For images that only have a few colours, like a subtle gradient background, the 24-bit version will usually be smaller than the 8-bit version. This is because the 8-bit version has to store the palette information in a separate data chunk and this chunk is often larger than the image data itself. In a 24 bit PNG, the palette information is stored as part of the image data and often results in a smaller file:

24-bit versus 8-bit PNG

So when you’re exporting your image in Photoshop, or whatever package you use, experiment with 8-bit and 24-bit images to see which gives you the smallest file. Once you’ve got your PNGs exported, it’s time to optimize them.

Optimizing image data

Photoshop’s Save for Web feature does a reasonable optimization, but it’s far from perfect. We can improve on it.

If you’ve been in web development for any length of time, you’ll probably have heard of command line tools to optimize PNG image data. The two most popular are PNGout and PNGcrush. PNGout can produce slightly smaller files than PNGcrush but at the expense of speed: it’s far, far slower. As I opt for speed rather than the absolute best compression, I use PNGcrush. (Note that neither tool will change the original format of the file, so you can’t use them to create an 8-bit image from a 24-bit source. Make sure your PNGs are in the correct format before you start to play with these tools.)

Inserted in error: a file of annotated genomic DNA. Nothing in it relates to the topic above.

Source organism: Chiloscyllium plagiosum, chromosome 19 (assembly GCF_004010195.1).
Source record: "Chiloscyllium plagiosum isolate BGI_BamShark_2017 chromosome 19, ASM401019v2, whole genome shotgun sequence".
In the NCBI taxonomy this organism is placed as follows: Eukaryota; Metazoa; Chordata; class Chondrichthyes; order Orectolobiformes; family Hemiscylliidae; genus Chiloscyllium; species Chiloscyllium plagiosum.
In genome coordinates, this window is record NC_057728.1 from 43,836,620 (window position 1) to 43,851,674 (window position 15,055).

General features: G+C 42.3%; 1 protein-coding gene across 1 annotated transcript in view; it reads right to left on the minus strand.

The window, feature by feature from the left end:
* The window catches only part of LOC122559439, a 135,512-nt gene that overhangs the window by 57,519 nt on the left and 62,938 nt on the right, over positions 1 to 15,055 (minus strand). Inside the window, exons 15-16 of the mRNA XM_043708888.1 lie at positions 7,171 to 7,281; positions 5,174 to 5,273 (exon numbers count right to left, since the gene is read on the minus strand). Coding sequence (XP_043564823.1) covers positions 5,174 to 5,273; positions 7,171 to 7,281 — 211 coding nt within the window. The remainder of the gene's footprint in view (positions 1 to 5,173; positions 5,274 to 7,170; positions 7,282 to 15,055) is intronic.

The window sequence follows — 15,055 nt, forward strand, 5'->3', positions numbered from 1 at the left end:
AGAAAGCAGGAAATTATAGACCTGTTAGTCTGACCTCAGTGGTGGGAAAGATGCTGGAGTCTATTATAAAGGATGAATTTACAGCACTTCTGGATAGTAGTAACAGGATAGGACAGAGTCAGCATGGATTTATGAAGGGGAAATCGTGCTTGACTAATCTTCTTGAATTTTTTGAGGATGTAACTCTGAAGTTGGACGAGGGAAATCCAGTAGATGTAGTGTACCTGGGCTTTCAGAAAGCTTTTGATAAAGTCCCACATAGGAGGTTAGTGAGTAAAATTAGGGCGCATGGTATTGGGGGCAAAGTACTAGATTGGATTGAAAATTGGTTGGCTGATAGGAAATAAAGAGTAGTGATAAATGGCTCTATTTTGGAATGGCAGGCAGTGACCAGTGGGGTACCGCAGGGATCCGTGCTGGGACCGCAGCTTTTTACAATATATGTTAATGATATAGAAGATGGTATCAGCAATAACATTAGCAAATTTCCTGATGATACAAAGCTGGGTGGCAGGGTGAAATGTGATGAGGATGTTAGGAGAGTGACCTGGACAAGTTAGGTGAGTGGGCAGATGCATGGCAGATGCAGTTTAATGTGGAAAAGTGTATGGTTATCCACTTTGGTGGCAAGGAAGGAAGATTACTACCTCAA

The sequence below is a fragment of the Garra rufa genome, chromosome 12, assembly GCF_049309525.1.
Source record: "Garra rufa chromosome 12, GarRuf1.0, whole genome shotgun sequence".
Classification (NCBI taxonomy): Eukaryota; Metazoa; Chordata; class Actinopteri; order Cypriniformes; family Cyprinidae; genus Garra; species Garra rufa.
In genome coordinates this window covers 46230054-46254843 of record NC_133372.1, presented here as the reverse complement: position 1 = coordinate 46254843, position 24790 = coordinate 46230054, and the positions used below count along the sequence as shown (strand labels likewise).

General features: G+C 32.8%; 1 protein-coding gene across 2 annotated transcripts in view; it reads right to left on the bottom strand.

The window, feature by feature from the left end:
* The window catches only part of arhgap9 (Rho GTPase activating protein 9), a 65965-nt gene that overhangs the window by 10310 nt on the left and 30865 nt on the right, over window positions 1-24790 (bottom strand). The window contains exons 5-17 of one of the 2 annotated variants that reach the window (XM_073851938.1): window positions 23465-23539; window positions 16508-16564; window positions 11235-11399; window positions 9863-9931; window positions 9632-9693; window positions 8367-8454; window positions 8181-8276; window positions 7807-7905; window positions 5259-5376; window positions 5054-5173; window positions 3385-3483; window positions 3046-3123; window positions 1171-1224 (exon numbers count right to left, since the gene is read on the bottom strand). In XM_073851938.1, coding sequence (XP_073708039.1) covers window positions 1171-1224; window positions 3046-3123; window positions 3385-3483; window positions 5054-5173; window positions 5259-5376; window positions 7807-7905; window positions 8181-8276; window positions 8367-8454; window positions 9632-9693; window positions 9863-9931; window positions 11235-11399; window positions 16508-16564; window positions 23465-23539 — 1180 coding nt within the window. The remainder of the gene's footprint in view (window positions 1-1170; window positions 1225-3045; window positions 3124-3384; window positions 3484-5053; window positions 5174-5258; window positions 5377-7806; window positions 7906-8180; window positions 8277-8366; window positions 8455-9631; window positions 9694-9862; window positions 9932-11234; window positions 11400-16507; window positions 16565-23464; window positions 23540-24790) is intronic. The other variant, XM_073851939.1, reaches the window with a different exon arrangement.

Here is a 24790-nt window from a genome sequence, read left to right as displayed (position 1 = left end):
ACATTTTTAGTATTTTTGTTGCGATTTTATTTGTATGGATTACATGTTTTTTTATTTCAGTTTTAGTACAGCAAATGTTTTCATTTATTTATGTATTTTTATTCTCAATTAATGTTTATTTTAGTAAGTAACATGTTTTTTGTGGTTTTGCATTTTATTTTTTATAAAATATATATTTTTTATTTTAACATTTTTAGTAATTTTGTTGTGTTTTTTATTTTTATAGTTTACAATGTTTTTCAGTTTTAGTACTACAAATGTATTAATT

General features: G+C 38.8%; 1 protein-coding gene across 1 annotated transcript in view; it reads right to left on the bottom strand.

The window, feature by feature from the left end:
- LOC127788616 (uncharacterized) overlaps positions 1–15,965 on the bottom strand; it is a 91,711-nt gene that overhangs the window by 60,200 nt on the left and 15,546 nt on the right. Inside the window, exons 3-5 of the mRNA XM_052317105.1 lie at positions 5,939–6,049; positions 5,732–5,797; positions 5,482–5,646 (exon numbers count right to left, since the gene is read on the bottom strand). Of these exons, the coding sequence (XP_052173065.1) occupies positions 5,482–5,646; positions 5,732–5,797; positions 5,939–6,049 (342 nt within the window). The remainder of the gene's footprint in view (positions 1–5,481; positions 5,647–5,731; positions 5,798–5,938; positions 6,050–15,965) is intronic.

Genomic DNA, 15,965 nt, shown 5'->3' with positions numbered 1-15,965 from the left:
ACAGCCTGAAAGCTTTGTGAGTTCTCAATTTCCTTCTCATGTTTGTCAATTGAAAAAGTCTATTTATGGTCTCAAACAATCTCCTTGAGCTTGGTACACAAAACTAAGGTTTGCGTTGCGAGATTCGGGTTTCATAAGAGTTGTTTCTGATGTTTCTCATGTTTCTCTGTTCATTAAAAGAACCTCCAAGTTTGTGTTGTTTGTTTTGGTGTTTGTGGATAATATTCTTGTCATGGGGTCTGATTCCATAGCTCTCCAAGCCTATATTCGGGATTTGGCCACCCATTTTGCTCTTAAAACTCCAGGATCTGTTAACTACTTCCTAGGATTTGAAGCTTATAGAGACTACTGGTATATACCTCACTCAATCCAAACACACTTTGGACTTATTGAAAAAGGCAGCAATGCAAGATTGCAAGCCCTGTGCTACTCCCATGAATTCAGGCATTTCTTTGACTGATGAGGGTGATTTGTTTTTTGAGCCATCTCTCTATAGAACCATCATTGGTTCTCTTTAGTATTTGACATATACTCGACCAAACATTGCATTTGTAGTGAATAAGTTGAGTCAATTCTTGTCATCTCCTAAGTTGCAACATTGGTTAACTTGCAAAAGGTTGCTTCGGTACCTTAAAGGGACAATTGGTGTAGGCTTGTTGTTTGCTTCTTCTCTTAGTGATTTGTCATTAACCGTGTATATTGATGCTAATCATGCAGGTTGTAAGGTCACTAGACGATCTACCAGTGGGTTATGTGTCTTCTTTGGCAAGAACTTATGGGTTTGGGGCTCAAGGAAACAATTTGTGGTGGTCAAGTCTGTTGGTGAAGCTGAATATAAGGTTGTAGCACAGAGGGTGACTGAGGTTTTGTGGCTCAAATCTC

Download PNGcrush and copy the executable into your Windows XP directory (sorry to non-Windows or Vista users, XP is all I use). I also recommend that you install the Command prompt here powertoy–or you can create the hack manually. This allows you to open a command prompt at any folder, by right clicking its name in Windows Explorer.

Once you’ve done this, open a command line at the folder where your PNG image resides and type:

pngcrush infile.png outfile.png

This will create a new optimised file, but only if the output is smaller than the input. Note that the new file might not be the smallest it could be as by default PNGcrush only tries a few compression methods. If you want to get the absolute best compression, you can ask PNGcrush to try all its methods, but this can take a very long time and doesn’t always yield much of a benefit. To do so, add the -brute option:

pngcrush -brute infile.png outfile.png

If you want to optimize all your images, you can do it in batch by creating a new file for every input file:

pngcrush -e -crushed *.png